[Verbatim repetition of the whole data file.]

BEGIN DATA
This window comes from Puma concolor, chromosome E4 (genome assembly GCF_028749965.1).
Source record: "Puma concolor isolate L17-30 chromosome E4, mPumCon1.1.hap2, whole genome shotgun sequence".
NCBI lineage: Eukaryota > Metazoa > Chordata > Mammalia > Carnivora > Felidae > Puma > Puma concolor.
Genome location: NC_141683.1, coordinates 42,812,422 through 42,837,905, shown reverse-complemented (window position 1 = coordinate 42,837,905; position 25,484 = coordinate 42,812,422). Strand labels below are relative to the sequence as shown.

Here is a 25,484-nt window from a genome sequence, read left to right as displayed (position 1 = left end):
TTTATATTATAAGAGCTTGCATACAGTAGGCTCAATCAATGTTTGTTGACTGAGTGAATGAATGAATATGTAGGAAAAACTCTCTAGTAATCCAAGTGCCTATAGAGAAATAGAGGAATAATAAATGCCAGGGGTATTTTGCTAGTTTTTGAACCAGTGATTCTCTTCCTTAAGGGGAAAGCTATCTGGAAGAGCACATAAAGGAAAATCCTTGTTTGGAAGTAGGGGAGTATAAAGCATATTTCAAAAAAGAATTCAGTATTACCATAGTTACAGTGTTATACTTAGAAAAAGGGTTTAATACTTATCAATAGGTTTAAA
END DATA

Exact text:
This window comes from Puma concolor, chromosome E4 (genome assembly GCF_028749965.1).
Source record: "Puma concolor isolate L17-30 chromosome E4, mPumCon1.1.hap2, whole genome shotgun sequence".
NCBI lineage: Eukaryota > Metazoa > Chordata > Mammalia > Carnivora > Felidae > Puma > Puma concolor.
Genome location: NC_141683.1, coordinates 42,812,422 through 42,837,905, shown reverse-complemented (window position 1 = coordinate 42,837,905; position 25,484 = coordinate 42,812,422). Strand labels below are relative to the sequence as shown.

Here is a 25,484-nt window from a genome sequence, read left to right as displayed (position 1 = left end):
TTTATATTATAAGAGCTTGCATACAGTAGGCTCAATCAATGTTTGTTGACTGAGTGAATGAATGAATATGTAGGAAAAACTCTCTAGTAATCCAAGTGCCTATAGAGAAATAGAGGAATAATAAATGCCAGGGGTATTTTGCTAGTTTTTGAACCAGTGATTCTCTTCCTTAAGGGGAAAGCTATCTGGAAGAGCACATAAAGGAAAATCCTTGTTTGGAAGTAGGGGAGTATAAAGCATATTTCAAAAAAGAATTCAGTATTACCATAGTTACAGTGTTATACTTAGAAAAAGGGTTTAATACTTATCAATAGGTTTAAA